White House physician, Sean Conley on a Monday President Donald Trump has tested negative for Covid-19 on consecutive days, as the President heads to a crowded campaign rally in Florida.
“In response to your inquiry regarding the President’s most recent COVID-19 tests, I can share with you that he has tested negative, on consecutive days, using the Abbott BinaxNOW antigen card,” Conley wrote, noting that those tests were taken “in context with additional clinical and laboratory data.”
That additional data, Conley said, included “viral load, subgenomic RNA and PCR cycle threshold measurements, as well as ongoing assessment of viral culture data.”
PCR suggests a polymerase chain reaction test, which looks for any evidence of the virus, although Conley did not say clearly what type of test was run.
It is also unclear on which consecutive days Trump tested negative — and the Abbott BinaxNOW test might not be completely accurate. It’s only been validated in people within the first seven days of symptom onset. Trump, who first announced he tested positive on Thursday, October 1, is more than 10 days out, and the US Food and Drug Administration has said it does not know how accurate the test is at that point.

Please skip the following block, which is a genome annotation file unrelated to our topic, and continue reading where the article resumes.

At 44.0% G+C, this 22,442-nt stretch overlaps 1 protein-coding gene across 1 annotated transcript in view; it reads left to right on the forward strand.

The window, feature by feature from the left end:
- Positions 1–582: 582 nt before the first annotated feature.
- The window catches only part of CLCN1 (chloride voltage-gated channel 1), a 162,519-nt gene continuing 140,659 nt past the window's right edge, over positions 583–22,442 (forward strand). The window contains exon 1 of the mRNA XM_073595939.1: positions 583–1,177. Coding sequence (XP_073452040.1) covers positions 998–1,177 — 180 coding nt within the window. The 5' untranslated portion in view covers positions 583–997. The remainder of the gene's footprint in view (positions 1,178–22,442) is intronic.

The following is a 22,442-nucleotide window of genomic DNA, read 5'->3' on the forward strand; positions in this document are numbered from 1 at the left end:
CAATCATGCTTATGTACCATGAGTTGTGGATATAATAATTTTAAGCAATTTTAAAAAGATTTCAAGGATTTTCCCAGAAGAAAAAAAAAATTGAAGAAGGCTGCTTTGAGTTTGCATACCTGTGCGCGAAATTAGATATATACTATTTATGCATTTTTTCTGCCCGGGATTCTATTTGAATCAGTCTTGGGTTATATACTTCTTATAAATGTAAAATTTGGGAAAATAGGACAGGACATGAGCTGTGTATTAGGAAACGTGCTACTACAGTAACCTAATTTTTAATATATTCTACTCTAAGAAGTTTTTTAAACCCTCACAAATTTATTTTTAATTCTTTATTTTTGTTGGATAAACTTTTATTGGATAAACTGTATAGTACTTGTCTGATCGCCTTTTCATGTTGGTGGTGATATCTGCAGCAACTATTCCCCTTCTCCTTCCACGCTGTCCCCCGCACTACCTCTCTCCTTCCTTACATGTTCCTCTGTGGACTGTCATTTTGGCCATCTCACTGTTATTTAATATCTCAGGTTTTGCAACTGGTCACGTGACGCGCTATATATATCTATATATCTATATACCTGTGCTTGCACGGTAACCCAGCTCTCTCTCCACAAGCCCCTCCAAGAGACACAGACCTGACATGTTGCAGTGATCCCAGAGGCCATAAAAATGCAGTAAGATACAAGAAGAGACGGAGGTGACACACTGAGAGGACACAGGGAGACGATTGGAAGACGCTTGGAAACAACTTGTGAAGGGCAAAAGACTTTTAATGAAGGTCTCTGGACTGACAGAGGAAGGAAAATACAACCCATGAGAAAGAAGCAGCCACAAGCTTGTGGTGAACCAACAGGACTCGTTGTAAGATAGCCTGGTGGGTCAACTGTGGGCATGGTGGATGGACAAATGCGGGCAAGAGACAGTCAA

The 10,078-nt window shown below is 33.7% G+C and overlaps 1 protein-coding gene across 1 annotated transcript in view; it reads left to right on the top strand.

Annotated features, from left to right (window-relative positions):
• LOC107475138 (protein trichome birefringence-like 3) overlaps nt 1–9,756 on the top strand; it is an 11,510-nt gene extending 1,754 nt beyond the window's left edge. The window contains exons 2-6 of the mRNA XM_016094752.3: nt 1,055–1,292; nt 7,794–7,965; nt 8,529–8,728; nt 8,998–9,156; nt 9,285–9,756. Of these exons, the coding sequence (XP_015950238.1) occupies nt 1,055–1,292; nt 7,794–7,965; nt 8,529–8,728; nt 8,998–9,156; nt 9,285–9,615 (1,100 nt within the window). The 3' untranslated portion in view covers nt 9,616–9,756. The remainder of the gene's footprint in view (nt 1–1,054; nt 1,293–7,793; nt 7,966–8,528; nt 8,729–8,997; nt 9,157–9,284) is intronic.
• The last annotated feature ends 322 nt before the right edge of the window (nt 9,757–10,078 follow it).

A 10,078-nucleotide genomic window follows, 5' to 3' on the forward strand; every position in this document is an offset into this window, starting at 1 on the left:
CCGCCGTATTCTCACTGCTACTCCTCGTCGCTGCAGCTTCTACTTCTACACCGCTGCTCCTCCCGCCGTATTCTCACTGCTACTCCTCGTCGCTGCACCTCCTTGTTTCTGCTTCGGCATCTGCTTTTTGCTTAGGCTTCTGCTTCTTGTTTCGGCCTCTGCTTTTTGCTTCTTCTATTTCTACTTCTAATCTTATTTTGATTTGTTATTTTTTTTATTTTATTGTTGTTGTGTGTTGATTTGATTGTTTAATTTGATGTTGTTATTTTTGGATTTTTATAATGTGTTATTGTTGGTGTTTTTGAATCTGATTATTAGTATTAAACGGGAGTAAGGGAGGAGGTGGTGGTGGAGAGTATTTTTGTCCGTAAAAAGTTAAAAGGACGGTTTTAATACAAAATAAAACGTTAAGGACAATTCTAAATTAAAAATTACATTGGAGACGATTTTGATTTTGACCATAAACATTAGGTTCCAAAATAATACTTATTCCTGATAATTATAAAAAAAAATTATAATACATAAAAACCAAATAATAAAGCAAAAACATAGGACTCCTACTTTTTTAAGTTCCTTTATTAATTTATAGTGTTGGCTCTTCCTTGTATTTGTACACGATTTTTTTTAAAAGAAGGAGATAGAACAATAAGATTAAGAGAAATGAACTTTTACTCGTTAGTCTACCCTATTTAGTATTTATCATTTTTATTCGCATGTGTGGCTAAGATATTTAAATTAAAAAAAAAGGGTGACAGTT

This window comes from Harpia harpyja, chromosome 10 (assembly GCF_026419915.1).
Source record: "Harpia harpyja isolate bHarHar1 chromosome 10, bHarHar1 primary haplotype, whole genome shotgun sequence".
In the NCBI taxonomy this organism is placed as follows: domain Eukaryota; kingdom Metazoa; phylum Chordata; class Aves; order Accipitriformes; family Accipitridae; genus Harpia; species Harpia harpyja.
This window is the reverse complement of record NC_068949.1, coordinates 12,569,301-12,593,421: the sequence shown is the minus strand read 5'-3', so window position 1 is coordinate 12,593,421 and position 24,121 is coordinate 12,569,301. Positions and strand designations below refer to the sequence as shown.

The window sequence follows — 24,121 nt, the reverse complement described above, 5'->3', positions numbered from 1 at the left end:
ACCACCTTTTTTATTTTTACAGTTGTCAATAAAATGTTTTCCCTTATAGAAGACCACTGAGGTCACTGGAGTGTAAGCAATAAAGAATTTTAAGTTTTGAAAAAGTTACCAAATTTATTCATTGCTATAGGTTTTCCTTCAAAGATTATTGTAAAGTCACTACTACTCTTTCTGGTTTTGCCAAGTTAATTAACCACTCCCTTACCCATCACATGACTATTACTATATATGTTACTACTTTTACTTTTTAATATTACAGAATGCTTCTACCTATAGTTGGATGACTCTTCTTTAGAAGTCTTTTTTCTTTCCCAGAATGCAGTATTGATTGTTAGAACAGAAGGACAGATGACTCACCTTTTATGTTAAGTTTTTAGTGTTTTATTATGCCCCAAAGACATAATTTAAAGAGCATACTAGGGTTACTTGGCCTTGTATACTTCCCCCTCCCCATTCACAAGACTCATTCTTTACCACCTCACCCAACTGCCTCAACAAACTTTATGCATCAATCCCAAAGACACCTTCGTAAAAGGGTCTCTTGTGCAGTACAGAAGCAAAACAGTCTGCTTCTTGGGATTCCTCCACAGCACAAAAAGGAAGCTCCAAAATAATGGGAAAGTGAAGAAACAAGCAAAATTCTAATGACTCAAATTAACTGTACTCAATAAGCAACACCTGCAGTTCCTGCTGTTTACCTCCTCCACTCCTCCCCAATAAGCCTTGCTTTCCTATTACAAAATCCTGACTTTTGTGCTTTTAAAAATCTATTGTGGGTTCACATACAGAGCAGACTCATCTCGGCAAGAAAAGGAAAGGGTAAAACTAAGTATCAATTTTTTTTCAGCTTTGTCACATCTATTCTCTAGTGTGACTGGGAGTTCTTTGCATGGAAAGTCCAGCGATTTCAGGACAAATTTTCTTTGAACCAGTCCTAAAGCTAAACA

The White House still has not revealed the last time Trump tested negative prior to his positive diagnosis, offering varying justifications for withholding that information.
The doctor’s assessment came moments after the President was seen boarding Air Force One without a mask on his way to Sanford, Florida, where he will rally a large group of supporters, many of whom are not wearing masks. The campaign is conducting temperature checks and handing out masks and hand sanitizer, though there is no social distancing.
Earlier Monday, Trump campaign manager Bill Stepien, back to work at campaign headquarters after his own Covid-19 diagnosis, was asked during a briefing call whether the President would be able to hold rallies with the same stamina as he has in the past. Trump’s signature “Make America Great Again” rallies often span well over an hour, some as long as 90 minutes.
“I’ve spoken with the President very single day since he entered Walter Reed. He is strong, he is energetic, he is raring to go. I think his campaign calendar reflects his health and well-being and enthusiasm to get back on the trail,” Stepien told reporters, adding that Trump’s return will be a “big shot in the arm for the campaign.”
Senior adviser Jason Miller added that Trump is “on my case for not having enough rallies” and should be expected to be “out there, at least in the short term, two to three events a day,” which will increase as Election Day approaches.
Conley deemed Trump clear to return to an “active schedule” in a Saturday memo after testing revealed “he is no longer considered a transmission risk to others.”